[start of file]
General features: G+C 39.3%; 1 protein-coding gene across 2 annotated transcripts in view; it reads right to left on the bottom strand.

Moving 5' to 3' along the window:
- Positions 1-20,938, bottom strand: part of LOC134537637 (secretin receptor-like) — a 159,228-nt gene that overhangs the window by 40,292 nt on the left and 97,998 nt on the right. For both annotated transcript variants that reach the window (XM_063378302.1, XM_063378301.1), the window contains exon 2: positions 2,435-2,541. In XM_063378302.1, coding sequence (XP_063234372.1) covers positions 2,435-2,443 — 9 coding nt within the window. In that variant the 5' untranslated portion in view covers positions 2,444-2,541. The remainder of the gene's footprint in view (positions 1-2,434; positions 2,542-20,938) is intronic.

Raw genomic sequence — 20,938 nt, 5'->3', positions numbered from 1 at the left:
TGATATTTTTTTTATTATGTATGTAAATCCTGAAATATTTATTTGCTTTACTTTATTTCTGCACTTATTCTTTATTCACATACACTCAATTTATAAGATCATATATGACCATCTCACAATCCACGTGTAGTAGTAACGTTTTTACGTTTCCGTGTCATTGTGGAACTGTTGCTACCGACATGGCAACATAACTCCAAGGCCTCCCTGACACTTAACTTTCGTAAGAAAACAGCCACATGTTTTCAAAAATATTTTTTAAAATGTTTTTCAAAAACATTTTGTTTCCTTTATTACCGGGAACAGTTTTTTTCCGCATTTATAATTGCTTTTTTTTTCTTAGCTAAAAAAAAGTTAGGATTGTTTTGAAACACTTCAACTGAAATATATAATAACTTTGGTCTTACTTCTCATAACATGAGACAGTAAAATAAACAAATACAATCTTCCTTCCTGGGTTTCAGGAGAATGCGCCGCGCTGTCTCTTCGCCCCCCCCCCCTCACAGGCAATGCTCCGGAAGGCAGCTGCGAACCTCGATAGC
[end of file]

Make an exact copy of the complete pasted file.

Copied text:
General features: G+C 39.3%; 1 protein-coding gene across 2 annotated transcripts in view; it reads right to left on the bottom strand.

Moving 5' to 3' along the window:
- Positions 1-20,938, bottom strand: part of LOC134537637 (secretin receptor-like) — a 159,228-nt gene that overhangs the window by 40,292 nt on the left and 97,998 nt on the right. For both annotated transcript variants that reach the window (XM_063378302.1, XM_063378301.1), the window contains exon 2: positions 2,435-2,541. In XM_063378302.1, coding sequence (XP_063234372.1) covers positions 2,435-2,443 — 9 coding nt within the window. In that variant the 5' untranslated portion in view covers positions 2,444-2,541. The remainder of the gene's footprint in view (positions 1-2,434; positions 2,542-20,938) is intronic.

Raw genomic sequence — 20,938 nt, 5'->3', positions numbered from 1 at the left:
TGATATTTTTTTTATTATGTATGTAAATCCTGAAATATTTATTTGCTTTACTTTATTTCTGCACTTATTCTTTATTCACATACACTCAATTTATAAGATCATATATGACCATCTCACAATCCACGTGTAGTAGTAACGTTTTTACGTTTCCGTGTCATTGTGGAACTGTTGCTACCGACATGGCAACATAACTCCAAGGCCTCCCTGACACTTAACTTTCGTAAGAAAACAGCCACATGTTTTCAAAAATATTTTTTAAAATGTTTTTCAAAAACATTTTGTTTCCTTTATTACCGGGAACAGTTTTTTTCCGCATTTATAATTGCTTTTTTTTTCTTAGCTAAAAAAAAGTTAGGATTGTTTTGAAACACTTCAACTGAAATATATAATAACTTTGGTCTTACTTCTCATAACATGAGACAGTAAAATAAACAAATACAATCTTCCTTCCTGGGTTTCAGGAGAATGCGCCGCGCTGTCTCTTCGCCCCCCCCCCCTCACAGGCAATGCTCCGGAAGGCAGCTGCGAACCTCGATAGC